Today’s guest post is written by James Kirk, who wrote to the show after reading about my recent Cessna 172 preflight checklist problem. I asked him to share his Cessna 172M ownership story with me, and here is what he wrote …
After my retirement from the law dept. of an aerospace company, I got a job a day later with a 35% raise suggesting the power of golden threads attached to retirement benefits. However the new job was about 68 miles from my house and the route by car took me past KLGB at 12 miles and later past LAX on the 605 Freeway and then the Sepulveda Pass, a trip that took an hour at 5 AM but as much as 3 hours around 4:30 PM. An apartment in the Valley did not work out due to the superheat of the San Fernando Valley in the summer months, so in 1990, I bought a 1976 Cessna 172M with about 4000 hours on it at that time. My prior time as pilot in command stopped increasing in the mid 1960s at a little over 200 hours, and that experiences was all VFR flying rag covered aircraft and Cessna 150s back in the 1960s.
Gas in the early 1990s was about a dollar a gallon. I had a VW so I left it in the heat at KVNY – it did not care. It always started, even with over 200,000 miles on it. I also had a 10+ year old Toyota and I drove that from my house in Huntington Harbor to KLGB and then flew the 172M to KVNY (about 43 miles) through what is today the busiest air space in the world. On one occasion over the 8 years of commuting, there were two other aircraft reporting in the special air space over LAX but in general there was none or one. So much for the skies being crowded! Perhaps there really is fake news.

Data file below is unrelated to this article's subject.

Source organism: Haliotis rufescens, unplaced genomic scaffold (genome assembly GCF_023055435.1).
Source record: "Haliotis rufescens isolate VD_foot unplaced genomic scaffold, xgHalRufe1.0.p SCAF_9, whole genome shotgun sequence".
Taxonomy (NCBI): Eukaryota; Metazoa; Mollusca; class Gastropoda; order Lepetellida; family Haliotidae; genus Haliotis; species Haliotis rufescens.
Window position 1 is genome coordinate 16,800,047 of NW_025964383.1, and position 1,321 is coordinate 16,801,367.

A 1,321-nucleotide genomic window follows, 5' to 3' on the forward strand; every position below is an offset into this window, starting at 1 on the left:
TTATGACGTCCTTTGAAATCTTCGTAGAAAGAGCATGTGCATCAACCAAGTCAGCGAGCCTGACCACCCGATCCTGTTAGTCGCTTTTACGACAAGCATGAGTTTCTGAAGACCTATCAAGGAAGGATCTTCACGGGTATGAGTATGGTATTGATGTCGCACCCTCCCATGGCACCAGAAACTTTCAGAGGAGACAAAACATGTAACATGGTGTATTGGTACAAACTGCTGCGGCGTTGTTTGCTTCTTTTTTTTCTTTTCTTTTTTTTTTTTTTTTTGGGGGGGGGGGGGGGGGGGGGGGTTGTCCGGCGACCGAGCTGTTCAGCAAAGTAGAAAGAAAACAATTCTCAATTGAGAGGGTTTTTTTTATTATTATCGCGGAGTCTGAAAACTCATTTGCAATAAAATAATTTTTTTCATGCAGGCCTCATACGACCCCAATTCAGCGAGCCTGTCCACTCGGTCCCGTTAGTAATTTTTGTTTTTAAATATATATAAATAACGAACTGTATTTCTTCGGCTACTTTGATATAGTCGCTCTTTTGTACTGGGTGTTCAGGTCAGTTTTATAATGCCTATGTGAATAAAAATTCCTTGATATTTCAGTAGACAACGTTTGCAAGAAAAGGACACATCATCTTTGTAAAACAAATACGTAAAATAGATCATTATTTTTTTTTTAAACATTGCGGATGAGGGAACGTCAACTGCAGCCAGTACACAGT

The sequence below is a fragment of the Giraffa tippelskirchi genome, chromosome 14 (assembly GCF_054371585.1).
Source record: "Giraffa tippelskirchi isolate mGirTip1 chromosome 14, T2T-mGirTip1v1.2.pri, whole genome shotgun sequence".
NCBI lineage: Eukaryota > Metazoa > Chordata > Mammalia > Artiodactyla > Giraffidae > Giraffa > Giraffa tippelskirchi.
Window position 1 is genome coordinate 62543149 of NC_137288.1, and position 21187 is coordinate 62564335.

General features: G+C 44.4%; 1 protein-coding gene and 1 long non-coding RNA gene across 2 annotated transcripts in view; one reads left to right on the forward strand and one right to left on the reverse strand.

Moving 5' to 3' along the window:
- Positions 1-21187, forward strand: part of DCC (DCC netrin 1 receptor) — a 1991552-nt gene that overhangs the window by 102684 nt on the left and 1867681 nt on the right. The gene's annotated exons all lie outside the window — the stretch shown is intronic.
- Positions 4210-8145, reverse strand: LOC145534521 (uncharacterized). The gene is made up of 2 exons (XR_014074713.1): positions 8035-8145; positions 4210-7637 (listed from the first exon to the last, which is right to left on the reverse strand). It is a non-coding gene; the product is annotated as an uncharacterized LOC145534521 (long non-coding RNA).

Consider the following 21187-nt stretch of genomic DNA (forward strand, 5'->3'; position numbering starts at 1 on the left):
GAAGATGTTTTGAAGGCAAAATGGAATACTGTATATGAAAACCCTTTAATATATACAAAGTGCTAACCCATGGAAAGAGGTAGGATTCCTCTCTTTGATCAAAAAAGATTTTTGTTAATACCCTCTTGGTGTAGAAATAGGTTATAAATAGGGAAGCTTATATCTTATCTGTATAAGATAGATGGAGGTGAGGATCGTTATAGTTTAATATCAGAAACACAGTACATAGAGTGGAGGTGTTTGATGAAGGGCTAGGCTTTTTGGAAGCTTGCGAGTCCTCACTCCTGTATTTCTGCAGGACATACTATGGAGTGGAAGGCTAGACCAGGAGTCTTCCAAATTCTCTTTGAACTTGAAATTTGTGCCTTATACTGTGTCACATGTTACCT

After the first year, an instrument rating came along. Over an 8 year period, the first round trip extended into about 1500 round trips. Trips were not made when the weather was stupid or when work required my presence at different locations. Violent winds at KVNY i.e gusting to 25 – 30 knots or above, ceilings under 400 ft, or heavy rain were included in those days that driving to work had to be accepted. There was a photographer for the Daily News, another pilot, that flew with me and perhaps 3 ladies over the years. We would meet at the plane in the morning and off we would go. Wheels off the ground to on the ground was about 20 minutes but if we were IFR it took about 50 – 60 minutes.
My Cessna 172M ownership experience was an adventure every time day and night. The seasons changed and the weather rolled into and out of the valley, and when weather permitted and we were VFR we found a lot of different routes that got us from KLGB to KVNY and back. The weather fronts rolling in off the Santa Monica Beaches and the sight of marine layers reaching the caps of the Santa Monica Mountains and rolling over them like soup into the valley were a few of the spectacular sights motorists never see.
The experience I gained demonstrated that the life of a pilot flying the same route every day can be a very boring job – almost mindless. If it was to be a form of employment, those that fly commercially for the airlines deserve what ever they are paid because they have to deal with the same type of repetitive work that a machine operator or a commercial bus driver is faced with. Punching a clock and doing the same thing, the same way, the same time, every time …
Now that was probably not expected – the trick in selecting a career for a living is to get a job that you would pay the employer to do, if the employer hired you. Actors, musicians and other performers have that kind of job and so do presidents I guess. In my case, it happened to an old solid state electronic circuit designer, i.e. an aero brasero, who though good fortune or bad received an invitation to take a pay cut and join a corporate patent department as a trainee fall into that category.
My Cessna 172M is showing its years with 5700 hours TT but it would still sell for a little more than I paid for it in 1990, so traveling to work and back for over 8 years did not cost me very much and it sure was an adventure.
– James Kirk
James is registered as an Electrical Engineer in CA since 1974, and has held a CA bar card since 1977. He is a registered as a Patent Attorney at the USPTO since 1979.